Scotland you beauty
Scotland you beauty
Words and photography by Toby Martin (@toby.c.martin)
Shot on a Canon AL-1 with HP5 400 film.
It all started with a bikepacking trip a few years ago along this very route. Scotland cemented itself in my mind on that trip with its truly wild offerings. While time constraints meant we had to rush on through our surroundings I took mental notes vowing to return one day.
Fast forward a few years and experienced outdoorsman Ollie - a newcomer to bikepacking and brimming with excitement - asked me to think of a trip where we’d find the limits of our humanity. “I have zero concerns other than meeting death without clean underpants on”, the text read. Perfect, I thought, I know just where to go.
The plan was to set off from Fort William and head for Dalwhinnie, via Glen Roy, Melgarve and Laggan, heading back via Loch Ossian and Corrour with the choice of Glen Nevis or Kinlochleven from there. We’d stay in bothies or bivvy, a perfect plan, a solid three day trip, a long weekend to remember.
Did I mention it was January yet? It was January. With very Scottish January weather. We arrived to the locals telling us they’d never seen the water levels higher. Needless to say it was water off a duck’s back at that point, we were only concerned with finding haggis for dinner and getting a good night's sleep before charging into the wilderness the following morning. We had a forecast of sun ahead of us, we’d make Laggan by the end of day one and resupply there.
Well day one was great, but going was a lot slower than I’d experienced previously - winter had softened up the ground somewhat. By early afternoon we’d only made it to Glen Roy, firmly in the zone of no phone, and it was quite clear we would not make Laggan - not even close.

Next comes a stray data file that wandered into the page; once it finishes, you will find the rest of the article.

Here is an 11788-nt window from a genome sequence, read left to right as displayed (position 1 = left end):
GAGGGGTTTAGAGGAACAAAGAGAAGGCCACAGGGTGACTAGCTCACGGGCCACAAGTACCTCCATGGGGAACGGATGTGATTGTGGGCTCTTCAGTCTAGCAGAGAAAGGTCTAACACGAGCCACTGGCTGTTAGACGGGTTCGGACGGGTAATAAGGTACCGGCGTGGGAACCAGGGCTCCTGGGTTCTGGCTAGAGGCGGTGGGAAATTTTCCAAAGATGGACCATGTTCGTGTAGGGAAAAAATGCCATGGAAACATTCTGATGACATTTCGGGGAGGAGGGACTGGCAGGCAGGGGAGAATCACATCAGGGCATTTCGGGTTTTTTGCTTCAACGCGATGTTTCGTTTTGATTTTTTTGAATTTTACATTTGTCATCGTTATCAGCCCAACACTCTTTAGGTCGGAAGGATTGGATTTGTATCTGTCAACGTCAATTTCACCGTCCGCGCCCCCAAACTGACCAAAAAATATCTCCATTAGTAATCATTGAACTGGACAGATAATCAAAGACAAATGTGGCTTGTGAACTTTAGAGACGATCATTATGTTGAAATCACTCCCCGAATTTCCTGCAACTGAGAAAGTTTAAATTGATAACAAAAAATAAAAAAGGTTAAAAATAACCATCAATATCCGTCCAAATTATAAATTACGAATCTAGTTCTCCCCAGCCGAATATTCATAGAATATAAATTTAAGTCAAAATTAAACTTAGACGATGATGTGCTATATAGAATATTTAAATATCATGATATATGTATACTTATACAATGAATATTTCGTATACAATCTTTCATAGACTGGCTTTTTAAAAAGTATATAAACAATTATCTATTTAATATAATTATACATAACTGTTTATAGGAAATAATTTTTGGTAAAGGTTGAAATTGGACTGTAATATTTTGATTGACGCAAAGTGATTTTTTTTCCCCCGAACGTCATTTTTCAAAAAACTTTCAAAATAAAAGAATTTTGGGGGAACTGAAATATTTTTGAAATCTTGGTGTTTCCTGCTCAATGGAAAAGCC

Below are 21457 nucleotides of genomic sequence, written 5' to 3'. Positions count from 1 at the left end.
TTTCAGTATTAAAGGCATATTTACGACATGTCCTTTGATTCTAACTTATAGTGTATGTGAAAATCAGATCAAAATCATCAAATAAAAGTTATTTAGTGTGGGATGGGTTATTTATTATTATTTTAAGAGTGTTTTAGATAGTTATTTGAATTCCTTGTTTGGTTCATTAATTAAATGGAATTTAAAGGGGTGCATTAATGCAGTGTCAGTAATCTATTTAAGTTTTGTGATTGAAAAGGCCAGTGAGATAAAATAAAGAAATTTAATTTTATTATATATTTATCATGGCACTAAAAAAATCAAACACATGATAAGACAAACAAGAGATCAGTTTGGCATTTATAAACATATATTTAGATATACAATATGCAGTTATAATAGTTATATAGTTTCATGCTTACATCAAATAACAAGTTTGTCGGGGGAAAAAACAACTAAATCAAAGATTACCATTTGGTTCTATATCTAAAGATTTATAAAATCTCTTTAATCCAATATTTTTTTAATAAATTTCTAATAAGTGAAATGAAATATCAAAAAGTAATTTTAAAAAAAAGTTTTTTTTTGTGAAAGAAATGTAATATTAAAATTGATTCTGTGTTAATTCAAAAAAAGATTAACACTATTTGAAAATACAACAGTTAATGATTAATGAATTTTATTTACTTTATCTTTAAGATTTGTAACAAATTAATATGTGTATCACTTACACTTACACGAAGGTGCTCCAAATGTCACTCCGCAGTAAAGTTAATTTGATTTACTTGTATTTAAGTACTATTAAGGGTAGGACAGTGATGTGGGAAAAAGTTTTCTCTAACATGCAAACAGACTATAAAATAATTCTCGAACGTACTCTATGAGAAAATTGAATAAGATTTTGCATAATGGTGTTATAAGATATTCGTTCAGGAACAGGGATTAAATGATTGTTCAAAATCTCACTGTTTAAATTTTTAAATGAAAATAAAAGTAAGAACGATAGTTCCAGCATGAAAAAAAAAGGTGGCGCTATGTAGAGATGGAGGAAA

Part of any great trip is the planning. We’d made contingencies for just about any situation, this included. We’d always carry at least one dinner and breakfast each as well as a multitude of snacks; bikepackers best friend peanut butter, macaroons and a stash of ‘when shit hits the fan’ Outdoor Provisions bars.
With a new plan hatched of ditching at the next bothy, we started collecting windfall wood while enjoying one of the most beautiful sunsets of our lives. With golden light bathing our double track trail ahead we’d turn every hundred or so metres to glance the valley behind us, the silvery surface of the river alive with reflected activity, snow capped peaks framing the red deer picking their way through the foreground. Ollie was smiling ear to ear. No pictures folks, that was just for us.
That night we made ourselves a fire, some peanutty noodles, and admired the hundreds of hectares of land we solely inhabited from the door of our temporary home. Aided by a generous dram of whisky we crawled into our sleeping bags. We’d make Laggan tomorrow, restock and crack on.
Watching our breath condensate over a couple of kilometres of frozen boggy land made evident that day two was going to be no laughing matter either. The fast flowing river next to the bothy had done its best to freeze over illustrating just how cold it was. Reduced to pushing the bikes we were approached by a man on a quad bike. The young looking lad was working with a team restoring peat over the nearest ridge and explained how they saw us as they drove in this morning and how he just wanted to check that we’re OK. "We’re golden", we reply, "never better".
“Oh good, I don’t want to scare you, but not three weeks ago we found a body where you’ve just walked” said the concerned local. Unfortunately this isn’t the first time I’ve heard of this in Scotland either, it can be an extremely hostile environment and mistakes are easy to make, even for the most well prepared. Our assumption of making Laggan by the end of day two was another one of ours. We assured the quad bike knight in hi-viz armour that we were OK and got on our way. With a full day of icicles, false summits and more walking than either of us had planned our bikes were more akin to zimmer frames than the efficient means of mobility we’d previously regarded them as.